Skip the navigation

Update: Sprint to lay off 8,000 by April

Wireless carrier expects to save $1.2 billion

By Matt Hamblen
January 26, 2009 12:00 PM ET

IDG News Service - Sprint Nextel Corp. today said that it will lay off about 8,000 workers by April within "all levels" of the company.

The reductions should reduce labor costs by $1.2 billion, the company said. About 850 of the layoffs are expected to be eliminated through a voluntary separation plan begun last year. The company employs a total of 56,000 workers.

The company posted a net loss of $326 million in the third quarter of 2008 and a net loss of nearly $1.2 billion for the first three quarters of 2008. Sprint Nextel, which plans to release its fourth-quarter numbers on Feb. 19, lost 3.5 million mobile-phone customers between the third quarter of 2007 and the third quarter of 2008.

CEO Dan Hesse said the reductions were necessary, even though the carrier has made improvements in customer service that have resulted in higher satisfaction ratings in customer surveys. Head-count reductions in customer-care functions will be less than those in groups that don't interact with customers, he added.

The carrier also said it will suspend the 401(k) matches for workers for 2009 and extend a freeze on annual salary increases started in 2008 through 2009. A tuition-reimbursement program was also suspended.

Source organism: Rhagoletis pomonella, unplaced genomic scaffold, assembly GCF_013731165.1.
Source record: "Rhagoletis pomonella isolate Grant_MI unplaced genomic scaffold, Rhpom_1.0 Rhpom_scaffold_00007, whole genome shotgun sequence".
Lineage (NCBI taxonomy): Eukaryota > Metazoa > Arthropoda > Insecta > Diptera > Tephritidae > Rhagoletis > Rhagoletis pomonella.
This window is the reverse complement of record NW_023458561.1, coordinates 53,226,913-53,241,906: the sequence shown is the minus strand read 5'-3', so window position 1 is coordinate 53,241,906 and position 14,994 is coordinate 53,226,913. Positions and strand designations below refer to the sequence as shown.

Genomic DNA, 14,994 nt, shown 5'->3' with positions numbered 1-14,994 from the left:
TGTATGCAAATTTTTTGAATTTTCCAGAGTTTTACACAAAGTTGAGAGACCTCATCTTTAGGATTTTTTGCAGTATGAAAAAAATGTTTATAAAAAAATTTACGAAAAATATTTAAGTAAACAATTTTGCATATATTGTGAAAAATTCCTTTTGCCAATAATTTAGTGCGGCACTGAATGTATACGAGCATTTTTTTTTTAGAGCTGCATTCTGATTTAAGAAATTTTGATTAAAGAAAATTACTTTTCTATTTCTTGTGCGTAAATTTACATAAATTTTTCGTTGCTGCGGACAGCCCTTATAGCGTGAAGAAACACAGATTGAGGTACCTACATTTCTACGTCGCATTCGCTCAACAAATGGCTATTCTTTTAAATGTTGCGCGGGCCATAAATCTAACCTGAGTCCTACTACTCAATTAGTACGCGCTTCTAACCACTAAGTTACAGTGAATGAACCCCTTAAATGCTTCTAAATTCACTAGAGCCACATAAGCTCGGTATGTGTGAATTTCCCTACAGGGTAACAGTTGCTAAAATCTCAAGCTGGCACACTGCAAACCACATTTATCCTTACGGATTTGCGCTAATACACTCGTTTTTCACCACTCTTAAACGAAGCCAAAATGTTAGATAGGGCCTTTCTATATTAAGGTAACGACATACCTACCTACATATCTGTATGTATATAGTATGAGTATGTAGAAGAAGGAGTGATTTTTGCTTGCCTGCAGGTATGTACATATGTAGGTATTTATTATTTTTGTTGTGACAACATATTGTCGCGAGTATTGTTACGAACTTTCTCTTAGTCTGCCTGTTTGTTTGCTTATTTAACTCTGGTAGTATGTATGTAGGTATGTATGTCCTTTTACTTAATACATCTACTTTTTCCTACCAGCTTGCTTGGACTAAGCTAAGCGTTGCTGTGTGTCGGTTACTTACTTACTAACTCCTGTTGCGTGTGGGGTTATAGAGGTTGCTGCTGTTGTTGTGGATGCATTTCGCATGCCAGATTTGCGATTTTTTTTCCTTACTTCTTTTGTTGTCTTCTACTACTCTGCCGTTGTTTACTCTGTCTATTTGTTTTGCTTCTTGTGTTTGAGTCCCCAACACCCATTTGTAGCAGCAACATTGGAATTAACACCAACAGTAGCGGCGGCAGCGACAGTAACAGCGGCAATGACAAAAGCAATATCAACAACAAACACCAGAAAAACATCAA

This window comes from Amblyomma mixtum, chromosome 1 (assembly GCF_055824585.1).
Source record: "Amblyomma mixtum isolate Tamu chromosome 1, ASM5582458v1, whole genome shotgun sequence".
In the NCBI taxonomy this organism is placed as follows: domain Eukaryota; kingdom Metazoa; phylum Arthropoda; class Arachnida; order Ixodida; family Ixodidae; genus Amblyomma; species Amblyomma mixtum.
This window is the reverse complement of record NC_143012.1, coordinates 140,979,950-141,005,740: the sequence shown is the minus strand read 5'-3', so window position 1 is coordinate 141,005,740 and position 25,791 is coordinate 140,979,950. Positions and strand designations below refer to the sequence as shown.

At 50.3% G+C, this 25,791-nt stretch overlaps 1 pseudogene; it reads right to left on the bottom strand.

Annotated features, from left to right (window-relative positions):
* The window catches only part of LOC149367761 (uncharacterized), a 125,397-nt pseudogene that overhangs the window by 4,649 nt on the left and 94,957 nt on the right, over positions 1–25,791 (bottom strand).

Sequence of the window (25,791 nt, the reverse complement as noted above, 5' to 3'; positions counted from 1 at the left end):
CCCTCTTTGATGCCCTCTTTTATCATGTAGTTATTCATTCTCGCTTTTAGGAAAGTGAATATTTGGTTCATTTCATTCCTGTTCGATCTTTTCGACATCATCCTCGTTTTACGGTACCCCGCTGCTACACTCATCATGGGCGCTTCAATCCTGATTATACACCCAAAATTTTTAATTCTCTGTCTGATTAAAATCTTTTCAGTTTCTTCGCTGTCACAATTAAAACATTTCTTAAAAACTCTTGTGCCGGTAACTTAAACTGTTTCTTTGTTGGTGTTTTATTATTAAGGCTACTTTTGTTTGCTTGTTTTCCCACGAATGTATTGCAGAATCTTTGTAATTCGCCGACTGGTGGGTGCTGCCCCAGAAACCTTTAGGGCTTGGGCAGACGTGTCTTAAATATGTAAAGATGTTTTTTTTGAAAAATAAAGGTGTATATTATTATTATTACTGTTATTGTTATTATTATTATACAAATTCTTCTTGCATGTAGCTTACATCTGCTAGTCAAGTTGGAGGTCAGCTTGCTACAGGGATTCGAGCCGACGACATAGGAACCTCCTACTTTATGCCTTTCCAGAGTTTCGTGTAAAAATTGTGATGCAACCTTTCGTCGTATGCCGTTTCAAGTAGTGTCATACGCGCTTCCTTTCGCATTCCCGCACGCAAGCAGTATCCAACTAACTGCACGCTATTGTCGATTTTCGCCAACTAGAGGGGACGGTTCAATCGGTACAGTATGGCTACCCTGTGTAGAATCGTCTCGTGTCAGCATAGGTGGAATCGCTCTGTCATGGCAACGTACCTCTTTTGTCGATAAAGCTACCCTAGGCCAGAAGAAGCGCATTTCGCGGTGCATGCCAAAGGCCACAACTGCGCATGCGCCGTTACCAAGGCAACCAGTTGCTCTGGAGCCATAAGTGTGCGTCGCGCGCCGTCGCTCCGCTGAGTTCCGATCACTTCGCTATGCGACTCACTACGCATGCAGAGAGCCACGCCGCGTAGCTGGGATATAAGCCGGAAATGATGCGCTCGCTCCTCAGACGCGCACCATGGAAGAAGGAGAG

Sprint has about 51 million customers and is the third-largest wireless and wired carrier in the U.S.

Later, Sprint spokesman James Fisher confirmed earlier reports that Kathy Walker, Sprint's chief network officer, will leave Sprint at the end of March since her position was eliminated as part of today's layoff news. He said that Walker and Steve Elfman, the senior vice president of network operations, will be working on a management plan for networks and IT in coming weeks. "We are committed to maintaining the high quality of our networks," Fisher added.

Gartner Inc. analyst Phillip Redman said Sprint has been on a downward "spiral for years," adding that integrating Nextel was a major cause. But the biggest cause is that Sprint has struggled to find a strategy that differentiates it from competitors.

The "desire to be all things to all people has caused much of its problems as competitors have pulled ahead with stronger and broader offerings," Redman said. "Sprint needs to define its strength in the market, focus on those customers and improve its service. Unfortunately as it turns down call centers, lays off people and continually reorganizes, it [falls] further behind."

Problems with Sprint's financial numbers started years ago, and the poor global economy is "keeping Sprint down," despite improvements in the first half of 2008, said Jeffrey Kagan, an independent analyst. Hesse was hired more than a year ago, and a strong focus on customer service to prevent subscribers from defecting seemed to be working, he added.

Reprinted with permission from Story copyright 2014 International Data Group. All rights reserved.
Our Commenting Policies